Best Men’s Fishing Sandals | Top Waterproof Sandals (2023)

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Sometimes you Go Light  

From the boat to the river it is wise for anglers to assess their gear and make changes to match the weather. Proper footwear is of the utmost importance to those of us who spend a lot of time on the water. In warmer seasons it can be a breath of fresh air to scale down.

Things like blisters and athlete’s foot are real problems that, if not addressed, can keep us off the water and nursing our wounds during prime-time fishing season. Having a reliable pair of fishing sandals makes for comfortable, safer wet-wading, and can also give your feet a break from neoprene booties and wading shoes.

Simms Confluence Sandal

In this review, I’m going to look at some of the best fishing sandals on the market that were made with the angler in mind and examine their pros, and cons.

This guide will include:

  • Best fishing sandals (overall)
  • Best waterproof sandals for the money
  • Best fishing flip flops
  • What to look for in fishing sandals?
  • Differences between fishing sandals
  • Frequently asked questions
  • And much more!

Let’s get started!

Best Fly Fishing Sandals Overall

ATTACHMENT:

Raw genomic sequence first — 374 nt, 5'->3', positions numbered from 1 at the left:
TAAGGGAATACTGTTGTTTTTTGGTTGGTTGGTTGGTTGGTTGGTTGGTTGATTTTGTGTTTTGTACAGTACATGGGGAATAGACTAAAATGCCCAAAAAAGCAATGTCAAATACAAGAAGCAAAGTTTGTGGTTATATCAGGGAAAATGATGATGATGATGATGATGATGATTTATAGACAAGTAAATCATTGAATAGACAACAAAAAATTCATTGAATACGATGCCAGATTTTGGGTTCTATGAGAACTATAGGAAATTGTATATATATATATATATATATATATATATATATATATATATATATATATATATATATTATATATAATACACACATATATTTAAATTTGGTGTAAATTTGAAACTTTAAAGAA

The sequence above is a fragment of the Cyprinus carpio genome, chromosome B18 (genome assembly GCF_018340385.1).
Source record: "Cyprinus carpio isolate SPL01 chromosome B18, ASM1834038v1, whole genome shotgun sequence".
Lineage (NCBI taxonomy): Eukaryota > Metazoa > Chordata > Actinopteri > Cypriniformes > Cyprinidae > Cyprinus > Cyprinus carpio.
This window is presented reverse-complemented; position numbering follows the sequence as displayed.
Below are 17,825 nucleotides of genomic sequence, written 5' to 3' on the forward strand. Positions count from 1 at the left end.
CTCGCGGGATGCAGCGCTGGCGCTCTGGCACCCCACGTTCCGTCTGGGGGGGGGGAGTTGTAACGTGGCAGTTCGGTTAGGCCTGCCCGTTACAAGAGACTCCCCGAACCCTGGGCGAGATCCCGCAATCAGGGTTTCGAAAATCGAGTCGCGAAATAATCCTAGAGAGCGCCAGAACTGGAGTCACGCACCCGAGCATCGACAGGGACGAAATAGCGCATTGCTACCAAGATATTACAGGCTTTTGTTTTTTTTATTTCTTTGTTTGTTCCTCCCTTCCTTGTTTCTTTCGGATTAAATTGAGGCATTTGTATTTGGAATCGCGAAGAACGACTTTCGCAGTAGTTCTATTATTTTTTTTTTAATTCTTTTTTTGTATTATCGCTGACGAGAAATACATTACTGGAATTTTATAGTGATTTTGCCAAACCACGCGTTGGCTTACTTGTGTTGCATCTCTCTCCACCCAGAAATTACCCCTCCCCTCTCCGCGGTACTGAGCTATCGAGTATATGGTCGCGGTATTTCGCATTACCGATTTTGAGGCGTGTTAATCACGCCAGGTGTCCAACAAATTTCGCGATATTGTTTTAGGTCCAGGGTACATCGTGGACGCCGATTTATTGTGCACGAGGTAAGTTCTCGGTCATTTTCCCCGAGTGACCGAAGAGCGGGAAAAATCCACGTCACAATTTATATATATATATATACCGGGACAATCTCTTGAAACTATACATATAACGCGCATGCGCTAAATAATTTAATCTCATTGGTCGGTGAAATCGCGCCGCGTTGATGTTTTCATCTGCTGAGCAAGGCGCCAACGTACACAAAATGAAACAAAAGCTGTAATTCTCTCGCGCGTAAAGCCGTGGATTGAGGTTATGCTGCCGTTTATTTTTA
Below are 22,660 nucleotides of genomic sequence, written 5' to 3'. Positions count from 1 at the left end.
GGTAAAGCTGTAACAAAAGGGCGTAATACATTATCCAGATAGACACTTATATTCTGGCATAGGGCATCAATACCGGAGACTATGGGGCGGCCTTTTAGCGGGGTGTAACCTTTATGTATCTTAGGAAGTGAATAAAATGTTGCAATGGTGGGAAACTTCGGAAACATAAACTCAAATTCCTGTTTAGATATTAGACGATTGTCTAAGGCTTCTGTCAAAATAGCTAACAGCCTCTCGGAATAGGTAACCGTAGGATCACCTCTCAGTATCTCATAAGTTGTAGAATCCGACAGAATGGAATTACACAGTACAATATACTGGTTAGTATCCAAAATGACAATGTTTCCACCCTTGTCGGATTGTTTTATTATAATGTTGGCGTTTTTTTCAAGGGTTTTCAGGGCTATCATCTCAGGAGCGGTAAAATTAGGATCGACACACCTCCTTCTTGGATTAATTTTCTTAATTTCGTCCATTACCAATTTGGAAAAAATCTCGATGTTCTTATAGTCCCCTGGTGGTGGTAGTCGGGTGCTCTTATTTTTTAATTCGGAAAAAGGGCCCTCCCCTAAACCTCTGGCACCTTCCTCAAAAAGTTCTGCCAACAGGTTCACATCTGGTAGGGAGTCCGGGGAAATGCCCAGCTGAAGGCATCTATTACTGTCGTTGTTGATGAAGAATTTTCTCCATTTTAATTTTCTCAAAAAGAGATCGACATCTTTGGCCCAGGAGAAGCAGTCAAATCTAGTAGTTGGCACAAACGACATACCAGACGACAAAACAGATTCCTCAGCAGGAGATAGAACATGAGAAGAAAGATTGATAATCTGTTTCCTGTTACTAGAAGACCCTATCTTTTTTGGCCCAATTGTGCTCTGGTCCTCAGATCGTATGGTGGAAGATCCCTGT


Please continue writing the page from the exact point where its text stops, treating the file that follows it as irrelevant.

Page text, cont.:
These are our top picks for the best fishing sandals. You’ll be able to fish in comfort during those warmer months.

1. Teva Men’s Omnium 2 Sport Sandal


  • Size 7-14 With Some Half Sizes
  • Plastic Buckle Closure
  • Lightweight EVA-Foam Midsole
  • Nylon Shank
  • Rugged Spider Rubber Outsole Designed for Wet Conditions
  • Quick Drying Synthetic Upper

Teva is a sports brand that has many loyal customers, and that usually signifies quality and functionality in outdoor products. The men’s Omnium 2 Sandals are a great offering from Teva. They come in a wide range of sizes, with some half-sizes included.

Women who reviewed these products have said that the lower sizes fit well, and they aren’t incredibly wide, meaning there’s some good unisex crossover with these sandals. The plastic buckle closure means you can get into and out of these sandals quickly, and they were made for wet environments.

The nylon shank provides good stability, and these sandals work just as well on the trail as they do in knee-deep water. The tread works well on slippery rocks, and the outsole can handle abrasion well. These sandals are reviewed well by day hikers and fly fishers alike, and that’s why they’re at the top of the “best overall” list. 


  • Purposefully built for a wide range of outdoors applications
  • A suitable option for wet wading and for use on the trail
  • A fair price for these well-designed sandals


  • Loyal fans of the Teva brand did review these sandals as less than impressive when compared to the original Omniums, but I would wager that a newcomer to this type of footwear will still find these a great first purchase. 

View on Amazon →


2. Simms Men’s Confluence Wet Wading Sandal